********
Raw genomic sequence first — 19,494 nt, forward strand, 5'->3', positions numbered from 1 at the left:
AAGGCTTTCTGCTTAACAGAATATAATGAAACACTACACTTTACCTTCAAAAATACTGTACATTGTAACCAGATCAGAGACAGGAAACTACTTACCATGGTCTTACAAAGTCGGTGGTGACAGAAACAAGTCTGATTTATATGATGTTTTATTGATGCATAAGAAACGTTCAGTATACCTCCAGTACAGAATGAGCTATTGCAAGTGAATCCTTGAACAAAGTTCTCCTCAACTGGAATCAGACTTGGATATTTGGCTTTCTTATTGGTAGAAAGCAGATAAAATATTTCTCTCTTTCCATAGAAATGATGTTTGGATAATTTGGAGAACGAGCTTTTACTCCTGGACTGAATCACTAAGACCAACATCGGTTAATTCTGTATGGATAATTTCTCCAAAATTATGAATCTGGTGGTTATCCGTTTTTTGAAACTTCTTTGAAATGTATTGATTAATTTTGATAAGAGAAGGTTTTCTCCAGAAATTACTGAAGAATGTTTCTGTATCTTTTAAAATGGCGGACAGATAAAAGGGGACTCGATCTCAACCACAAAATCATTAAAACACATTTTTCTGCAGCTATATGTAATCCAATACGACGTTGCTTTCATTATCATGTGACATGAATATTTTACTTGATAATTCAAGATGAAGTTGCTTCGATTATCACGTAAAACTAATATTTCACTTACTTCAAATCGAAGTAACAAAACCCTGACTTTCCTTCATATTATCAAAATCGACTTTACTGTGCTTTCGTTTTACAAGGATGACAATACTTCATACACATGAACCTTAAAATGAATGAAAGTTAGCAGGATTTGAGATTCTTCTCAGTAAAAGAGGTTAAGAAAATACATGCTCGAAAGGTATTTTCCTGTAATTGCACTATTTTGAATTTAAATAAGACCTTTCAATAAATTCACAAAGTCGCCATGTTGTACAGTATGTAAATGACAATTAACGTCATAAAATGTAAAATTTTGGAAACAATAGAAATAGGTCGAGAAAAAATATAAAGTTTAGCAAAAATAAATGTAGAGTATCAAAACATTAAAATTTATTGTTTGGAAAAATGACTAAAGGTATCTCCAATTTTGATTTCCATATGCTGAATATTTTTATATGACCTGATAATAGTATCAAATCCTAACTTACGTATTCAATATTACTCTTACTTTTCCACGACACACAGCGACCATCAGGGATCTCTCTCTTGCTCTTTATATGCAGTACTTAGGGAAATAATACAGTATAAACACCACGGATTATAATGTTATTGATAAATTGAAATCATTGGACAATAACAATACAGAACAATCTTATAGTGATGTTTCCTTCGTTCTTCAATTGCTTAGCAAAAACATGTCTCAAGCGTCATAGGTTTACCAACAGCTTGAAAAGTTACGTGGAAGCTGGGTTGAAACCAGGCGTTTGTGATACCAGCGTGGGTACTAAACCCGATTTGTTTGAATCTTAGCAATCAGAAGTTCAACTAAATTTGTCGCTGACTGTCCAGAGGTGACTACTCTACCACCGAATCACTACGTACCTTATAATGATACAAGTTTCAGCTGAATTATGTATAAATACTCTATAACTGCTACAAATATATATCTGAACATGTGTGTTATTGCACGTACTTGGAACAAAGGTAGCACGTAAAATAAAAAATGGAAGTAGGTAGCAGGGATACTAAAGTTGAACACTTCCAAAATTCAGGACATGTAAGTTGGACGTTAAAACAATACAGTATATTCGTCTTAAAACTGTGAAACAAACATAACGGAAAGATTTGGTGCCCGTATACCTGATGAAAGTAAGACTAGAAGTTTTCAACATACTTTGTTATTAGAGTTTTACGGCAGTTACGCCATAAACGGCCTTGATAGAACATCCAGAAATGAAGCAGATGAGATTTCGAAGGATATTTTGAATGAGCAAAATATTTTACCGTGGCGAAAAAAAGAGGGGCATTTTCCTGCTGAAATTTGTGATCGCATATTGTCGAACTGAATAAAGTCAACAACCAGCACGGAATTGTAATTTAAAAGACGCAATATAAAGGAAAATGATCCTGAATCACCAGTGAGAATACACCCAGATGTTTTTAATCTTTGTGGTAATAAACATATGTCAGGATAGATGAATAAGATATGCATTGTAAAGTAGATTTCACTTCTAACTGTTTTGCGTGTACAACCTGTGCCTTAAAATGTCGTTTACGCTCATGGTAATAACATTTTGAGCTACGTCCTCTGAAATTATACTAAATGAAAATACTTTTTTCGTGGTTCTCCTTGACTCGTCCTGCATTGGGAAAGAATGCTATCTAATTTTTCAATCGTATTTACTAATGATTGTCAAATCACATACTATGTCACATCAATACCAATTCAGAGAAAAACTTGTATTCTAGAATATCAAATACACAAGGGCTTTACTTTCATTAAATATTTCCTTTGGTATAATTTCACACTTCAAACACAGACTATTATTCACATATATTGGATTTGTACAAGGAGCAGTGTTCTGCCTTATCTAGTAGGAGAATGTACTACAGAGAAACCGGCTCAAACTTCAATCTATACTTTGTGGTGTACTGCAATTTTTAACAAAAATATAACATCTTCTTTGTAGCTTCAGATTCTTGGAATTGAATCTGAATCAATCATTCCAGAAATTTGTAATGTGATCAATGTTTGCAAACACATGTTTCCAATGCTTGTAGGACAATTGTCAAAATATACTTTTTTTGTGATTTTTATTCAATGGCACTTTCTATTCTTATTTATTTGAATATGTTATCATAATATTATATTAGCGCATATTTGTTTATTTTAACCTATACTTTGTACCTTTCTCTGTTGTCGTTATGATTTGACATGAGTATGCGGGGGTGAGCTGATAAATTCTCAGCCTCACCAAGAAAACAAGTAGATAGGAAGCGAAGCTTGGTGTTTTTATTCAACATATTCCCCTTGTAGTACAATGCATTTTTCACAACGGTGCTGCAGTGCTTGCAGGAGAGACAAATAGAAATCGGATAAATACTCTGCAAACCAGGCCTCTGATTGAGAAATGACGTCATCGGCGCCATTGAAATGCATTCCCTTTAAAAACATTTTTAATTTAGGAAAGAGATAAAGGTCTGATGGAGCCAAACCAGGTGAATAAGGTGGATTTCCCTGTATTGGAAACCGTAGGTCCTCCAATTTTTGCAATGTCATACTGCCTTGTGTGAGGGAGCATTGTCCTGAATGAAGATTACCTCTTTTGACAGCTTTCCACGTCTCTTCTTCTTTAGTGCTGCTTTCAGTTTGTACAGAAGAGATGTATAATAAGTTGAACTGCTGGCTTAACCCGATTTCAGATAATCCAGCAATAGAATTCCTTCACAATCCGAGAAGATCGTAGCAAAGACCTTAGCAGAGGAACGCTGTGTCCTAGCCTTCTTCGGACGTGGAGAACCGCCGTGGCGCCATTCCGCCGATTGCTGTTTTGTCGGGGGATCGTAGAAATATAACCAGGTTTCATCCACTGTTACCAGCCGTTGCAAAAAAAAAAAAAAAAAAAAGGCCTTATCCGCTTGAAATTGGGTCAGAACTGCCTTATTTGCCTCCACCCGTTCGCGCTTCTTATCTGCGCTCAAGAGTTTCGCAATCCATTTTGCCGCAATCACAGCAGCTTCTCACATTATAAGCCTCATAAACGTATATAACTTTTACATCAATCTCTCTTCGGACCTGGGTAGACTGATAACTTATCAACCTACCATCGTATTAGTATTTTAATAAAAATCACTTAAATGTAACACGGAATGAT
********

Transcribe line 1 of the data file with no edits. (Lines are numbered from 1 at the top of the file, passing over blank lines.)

Raw genomic sequence first — 19,494 nt, forward strand, 5'->3', positions numbered from 1 at the left: